actually, Patrick, when I have visited to multiple customers, and meeting with the clients, this says that, we have one of the biggest issues is communication. And they have all the system like, they have the WhatsApp where I have the messenger, they have the emails, they have called each and everything is available, but, again, they are saying that we have the communication problem. So, then we have analyzed their system, dear communication, dear to meeting is not aligned, this is very important that you’re below line front worker, what they are facing, what they are saying what they want to improve is same complicated to you the top line management, it is very important, but we have seen that in most of the industries we in most of the system. So, at some level this communication, this information is break, I’ll give you another real practical example. In this case, when a company says that we have a communication problem, so, what we have done, we have seen the TR meeting, they are also doing or via they are doing daily production meeting, they are dealing follow up meeting XYZ they all are going but what is the missing is that enough floor level meeting Action Point is somewhat communicated to the middle management like managers shop floor supervisor. So, about 100% issues from bottom from floor worker 70% is communicated to the middle management 30% You can say that eliminate at XYZ again, from this 70% Only 30% You can say that communicate it to plant manager general managers at at this level. And you can believe that only 10% communicated to top management. And there’s a reason the top management says that everything is going perfect, but you know from bottom line there is 10 point race and on the top management only one point. So, this is the reason that the TR meeting is not aligned. So, it is very important to the organization that what our The point is raise whatever the issue is raised is equally communicated to the concern who will be responsible or who you can say that will resolve this issue. So, Lee the standard framework provide a platform that vn double root causes. When the problem occurs, this will automatically drive to the concern person what who is the responsible of this problem or who can solve this problem from Adzick you can say that lead this problem from occurrence to actual provide this platform.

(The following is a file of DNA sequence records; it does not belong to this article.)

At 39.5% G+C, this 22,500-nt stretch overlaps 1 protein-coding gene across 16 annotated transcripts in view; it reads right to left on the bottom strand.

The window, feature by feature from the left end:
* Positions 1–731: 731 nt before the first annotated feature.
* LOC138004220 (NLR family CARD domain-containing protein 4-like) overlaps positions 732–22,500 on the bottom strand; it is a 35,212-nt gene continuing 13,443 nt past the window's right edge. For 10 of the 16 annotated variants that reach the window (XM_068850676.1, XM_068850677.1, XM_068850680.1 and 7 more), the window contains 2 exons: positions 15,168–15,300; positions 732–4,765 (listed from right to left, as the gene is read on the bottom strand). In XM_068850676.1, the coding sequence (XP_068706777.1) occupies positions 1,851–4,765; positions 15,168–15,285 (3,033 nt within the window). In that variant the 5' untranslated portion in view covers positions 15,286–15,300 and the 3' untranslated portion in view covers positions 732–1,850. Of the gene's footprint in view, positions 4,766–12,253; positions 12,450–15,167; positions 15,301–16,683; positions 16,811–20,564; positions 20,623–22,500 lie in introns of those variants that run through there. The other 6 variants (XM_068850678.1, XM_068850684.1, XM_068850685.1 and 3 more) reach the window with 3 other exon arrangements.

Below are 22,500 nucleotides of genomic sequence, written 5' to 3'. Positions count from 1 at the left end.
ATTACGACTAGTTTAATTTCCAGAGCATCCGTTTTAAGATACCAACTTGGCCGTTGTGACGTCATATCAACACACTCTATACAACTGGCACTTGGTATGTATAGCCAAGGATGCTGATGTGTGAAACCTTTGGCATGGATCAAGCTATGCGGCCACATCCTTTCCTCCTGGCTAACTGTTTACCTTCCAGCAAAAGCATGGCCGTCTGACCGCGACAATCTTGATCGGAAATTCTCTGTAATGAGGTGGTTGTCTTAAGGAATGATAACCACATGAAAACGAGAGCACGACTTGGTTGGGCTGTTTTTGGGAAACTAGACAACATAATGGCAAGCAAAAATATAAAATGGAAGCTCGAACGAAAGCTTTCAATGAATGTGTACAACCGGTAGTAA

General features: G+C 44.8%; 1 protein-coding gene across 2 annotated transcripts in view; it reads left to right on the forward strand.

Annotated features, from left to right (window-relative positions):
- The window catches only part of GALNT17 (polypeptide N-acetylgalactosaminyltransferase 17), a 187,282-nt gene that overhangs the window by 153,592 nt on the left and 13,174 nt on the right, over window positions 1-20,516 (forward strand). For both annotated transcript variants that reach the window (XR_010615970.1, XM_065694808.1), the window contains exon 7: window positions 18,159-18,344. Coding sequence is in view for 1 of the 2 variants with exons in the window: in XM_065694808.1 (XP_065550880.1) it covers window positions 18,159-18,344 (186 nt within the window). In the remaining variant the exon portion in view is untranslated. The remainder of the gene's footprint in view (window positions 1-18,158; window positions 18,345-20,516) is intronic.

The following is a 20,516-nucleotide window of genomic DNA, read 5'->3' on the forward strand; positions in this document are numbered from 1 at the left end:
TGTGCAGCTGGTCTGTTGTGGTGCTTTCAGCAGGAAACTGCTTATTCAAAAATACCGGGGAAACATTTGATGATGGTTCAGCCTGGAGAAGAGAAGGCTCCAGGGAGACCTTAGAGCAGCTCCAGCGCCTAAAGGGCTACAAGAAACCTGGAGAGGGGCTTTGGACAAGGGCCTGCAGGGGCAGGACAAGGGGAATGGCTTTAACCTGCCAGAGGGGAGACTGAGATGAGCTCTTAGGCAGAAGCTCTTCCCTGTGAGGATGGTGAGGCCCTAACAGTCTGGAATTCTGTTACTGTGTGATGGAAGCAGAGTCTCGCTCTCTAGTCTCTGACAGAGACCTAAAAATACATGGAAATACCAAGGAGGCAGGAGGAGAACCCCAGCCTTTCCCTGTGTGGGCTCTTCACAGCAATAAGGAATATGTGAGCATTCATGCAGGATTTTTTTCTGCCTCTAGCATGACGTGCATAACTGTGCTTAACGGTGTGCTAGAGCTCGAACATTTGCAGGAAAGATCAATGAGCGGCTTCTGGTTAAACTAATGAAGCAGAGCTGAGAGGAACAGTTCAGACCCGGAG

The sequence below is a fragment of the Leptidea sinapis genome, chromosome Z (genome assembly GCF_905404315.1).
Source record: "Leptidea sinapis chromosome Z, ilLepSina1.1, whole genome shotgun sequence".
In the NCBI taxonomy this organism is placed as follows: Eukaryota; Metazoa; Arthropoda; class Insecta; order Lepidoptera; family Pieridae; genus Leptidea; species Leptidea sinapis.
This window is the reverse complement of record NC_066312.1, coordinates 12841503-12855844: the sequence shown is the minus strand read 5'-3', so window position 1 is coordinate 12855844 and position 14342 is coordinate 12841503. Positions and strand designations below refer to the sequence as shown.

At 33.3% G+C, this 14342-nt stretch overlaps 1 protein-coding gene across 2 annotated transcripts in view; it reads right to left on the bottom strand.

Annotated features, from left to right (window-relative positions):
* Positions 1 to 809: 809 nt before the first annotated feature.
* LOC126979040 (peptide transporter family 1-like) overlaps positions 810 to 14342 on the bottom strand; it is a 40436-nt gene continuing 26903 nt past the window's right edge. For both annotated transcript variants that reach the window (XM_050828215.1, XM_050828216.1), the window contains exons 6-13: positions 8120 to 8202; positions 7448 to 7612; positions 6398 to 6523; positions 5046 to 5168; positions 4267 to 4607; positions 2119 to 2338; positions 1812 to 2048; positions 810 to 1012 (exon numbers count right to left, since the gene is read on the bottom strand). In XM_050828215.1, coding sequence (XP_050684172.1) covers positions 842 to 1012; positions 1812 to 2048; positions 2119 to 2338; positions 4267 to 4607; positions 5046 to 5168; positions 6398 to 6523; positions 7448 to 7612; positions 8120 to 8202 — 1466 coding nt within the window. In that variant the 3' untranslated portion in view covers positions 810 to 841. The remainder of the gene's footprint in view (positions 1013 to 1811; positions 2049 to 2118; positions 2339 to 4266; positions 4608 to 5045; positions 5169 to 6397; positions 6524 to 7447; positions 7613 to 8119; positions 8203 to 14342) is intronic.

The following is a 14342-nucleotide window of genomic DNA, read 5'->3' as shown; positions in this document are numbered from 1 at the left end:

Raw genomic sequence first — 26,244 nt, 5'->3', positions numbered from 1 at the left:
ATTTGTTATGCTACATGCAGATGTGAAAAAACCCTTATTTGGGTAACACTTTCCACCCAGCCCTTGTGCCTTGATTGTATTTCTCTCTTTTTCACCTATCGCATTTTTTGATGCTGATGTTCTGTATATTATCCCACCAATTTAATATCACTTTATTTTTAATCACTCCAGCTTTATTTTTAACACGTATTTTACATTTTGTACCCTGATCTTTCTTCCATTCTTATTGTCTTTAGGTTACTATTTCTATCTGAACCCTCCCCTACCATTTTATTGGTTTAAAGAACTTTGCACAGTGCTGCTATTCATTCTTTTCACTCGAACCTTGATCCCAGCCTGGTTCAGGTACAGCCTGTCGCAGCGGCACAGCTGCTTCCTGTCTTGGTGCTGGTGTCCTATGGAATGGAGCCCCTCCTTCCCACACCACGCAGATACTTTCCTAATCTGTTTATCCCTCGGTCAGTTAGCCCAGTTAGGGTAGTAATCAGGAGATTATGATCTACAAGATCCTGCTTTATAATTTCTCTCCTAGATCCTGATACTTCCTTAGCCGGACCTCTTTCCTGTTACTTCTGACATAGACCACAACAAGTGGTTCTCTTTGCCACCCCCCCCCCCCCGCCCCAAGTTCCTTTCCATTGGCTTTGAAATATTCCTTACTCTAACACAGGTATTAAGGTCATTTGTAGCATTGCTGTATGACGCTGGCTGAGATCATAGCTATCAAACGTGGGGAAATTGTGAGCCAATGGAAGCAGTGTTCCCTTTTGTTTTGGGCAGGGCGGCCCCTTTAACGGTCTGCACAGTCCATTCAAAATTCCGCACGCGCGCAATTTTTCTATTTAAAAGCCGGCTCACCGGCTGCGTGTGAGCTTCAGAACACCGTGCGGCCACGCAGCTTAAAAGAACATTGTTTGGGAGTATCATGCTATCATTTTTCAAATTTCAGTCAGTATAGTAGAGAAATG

Patrick Adams 

Sure, and I’ve seen a lot of companies that try to implement a tiered communication system, but have struggled with it in your experience Mohamed Have you worked with any companies that have struggled to pass that communication up and if so, what what what would you say would be maybe some tactics that organizations can use that team members can use to help improve that communication system and make sure that there are owners for action items that there are due dates that people are passing communication up to the proper level, and that escalation is happening at the proper level?